My research aims to understand the mechanisms through which long noncoding RNAs can control genome stability in cancer.
My research focuses on understanding how centrosome amplification impacts tumour angiogenesis and how this can be targeted to develop new cancer therapies.
My research project is focused on understanding the impact of centrosome amplification in cancer, in particular the role of extra centrosomes in tumour evolution.
My research is focused on studying the molecular mechanisms of integrin αvβ6-driven pancreatic ductal adenocarcinoma (PDAC) progression and metastasis.
My research activity aims to characterise lncRNAs involved in the maintenance of genomic stability and to understand how their dysregulation can lead to cancer development.
My project aims to explore the contribution of nuclear-cytoplasmic distribution and traffic of transcription factors that aid the aggressiveness of melanoma, and explore possible epigenetic aspects of melanoma initiation and progression.
My research focuses on understanding the relationship between chromosome instability mechanisms and tumour cells’ resistance to therapies.
My research is focused on investigating how the epitranscriptome regulates normal and malignant haematopoiesis.
My main research focuses on examining the immune landscape and identifying specific immune determinants that can predict the progression from actinic keratosis, a pre-malignant lesion, to cutaneous SCC. I am analysing single cell RNA-seq data and utilizing machine learning algorithms to evaluate potential diagnostic and prognostic markers that could aid in the identification of high-risk SCC patients. The identification of these markers is critical for early detection and intervention, which can significantly improve patient outcomes.
My research focuses on exploring why ASS1 is differently expressed in human cancers and how this information may be transferred for anticancer therapy.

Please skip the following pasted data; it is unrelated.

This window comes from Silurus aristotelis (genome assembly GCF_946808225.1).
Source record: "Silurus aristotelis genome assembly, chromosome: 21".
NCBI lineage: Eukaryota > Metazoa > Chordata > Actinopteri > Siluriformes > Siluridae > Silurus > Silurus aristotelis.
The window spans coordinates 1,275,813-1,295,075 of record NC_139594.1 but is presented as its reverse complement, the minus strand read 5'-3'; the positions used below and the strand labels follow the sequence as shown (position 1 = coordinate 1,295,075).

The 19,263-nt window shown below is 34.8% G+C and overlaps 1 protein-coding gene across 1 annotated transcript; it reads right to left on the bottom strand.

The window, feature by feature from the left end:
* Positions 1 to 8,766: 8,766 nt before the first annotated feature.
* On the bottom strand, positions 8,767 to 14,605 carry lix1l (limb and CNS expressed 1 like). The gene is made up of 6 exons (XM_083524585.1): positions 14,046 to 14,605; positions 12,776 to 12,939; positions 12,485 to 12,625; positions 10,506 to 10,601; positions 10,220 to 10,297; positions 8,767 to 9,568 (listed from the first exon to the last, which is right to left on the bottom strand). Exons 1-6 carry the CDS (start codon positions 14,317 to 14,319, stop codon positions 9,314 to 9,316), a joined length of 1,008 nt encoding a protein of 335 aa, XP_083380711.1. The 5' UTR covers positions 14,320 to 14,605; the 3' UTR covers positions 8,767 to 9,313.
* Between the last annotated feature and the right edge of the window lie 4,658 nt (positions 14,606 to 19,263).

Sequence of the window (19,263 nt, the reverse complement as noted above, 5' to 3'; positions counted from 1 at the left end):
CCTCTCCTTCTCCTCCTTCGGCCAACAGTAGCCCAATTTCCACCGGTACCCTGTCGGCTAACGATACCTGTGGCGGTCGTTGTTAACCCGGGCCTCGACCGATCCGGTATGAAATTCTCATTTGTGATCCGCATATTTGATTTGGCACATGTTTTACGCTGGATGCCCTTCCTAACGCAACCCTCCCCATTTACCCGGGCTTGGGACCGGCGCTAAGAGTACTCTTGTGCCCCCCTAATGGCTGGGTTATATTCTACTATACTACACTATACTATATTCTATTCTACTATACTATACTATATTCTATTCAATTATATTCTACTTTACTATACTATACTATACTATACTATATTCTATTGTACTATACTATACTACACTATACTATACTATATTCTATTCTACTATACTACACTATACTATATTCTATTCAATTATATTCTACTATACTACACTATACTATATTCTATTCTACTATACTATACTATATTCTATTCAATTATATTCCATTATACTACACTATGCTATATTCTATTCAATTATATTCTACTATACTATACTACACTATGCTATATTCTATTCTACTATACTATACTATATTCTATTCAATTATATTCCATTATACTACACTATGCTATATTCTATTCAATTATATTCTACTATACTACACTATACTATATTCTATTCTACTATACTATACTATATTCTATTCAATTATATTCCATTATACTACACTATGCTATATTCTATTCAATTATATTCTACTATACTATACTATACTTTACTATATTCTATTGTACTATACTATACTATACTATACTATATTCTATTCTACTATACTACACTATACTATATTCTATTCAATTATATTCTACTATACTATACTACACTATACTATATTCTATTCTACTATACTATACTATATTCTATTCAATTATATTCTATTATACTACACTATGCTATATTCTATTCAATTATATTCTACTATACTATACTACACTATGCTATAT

My project focuses on the translation reprogramming in acute myeloid leukaemia upon stresses such as chemotherapy.
My research focuses on the perturbation of EMT-like pathways in follicular lymphoma and chronic lymphocytic leukaemia and how this promotes cancer propagation, transformation into a more aggressive form of disease and resistance to therapy.
Our research is focused in defining the cellular interactome of haematopoietic stem cells and leukaemic stem cells inside their niches during adulthood, ageing and disease. We are also interested in the cellular and molecular mechanisms that drive clonal selection and evolution in clonal haematopoiesis.
Using the fruit fly, Drosophila melanogaster, I aim to dissect the role played by protein phosphatases in regulating the tissue growth controlling Hippo signalling pathway, which has commonly been implicated in cancer development, progression and metastasis.
My research focuses on exploiting cell cycle vulnerabilities and signalling rewiring in tumour cells, to find new approaches to treat cancer.
My research uses microscopy to examine how microtubule post-translational modifications affect DNA damage repair and how this could be exploited to enhance chemotherapy.
My project looks at the modelling of cancer for improved therapy development. I am carrying out in vivo cancer experiments, with and without modifications of the tumour microenvironment, to examine effects of such treatments on anti-cancer therapy efficacy.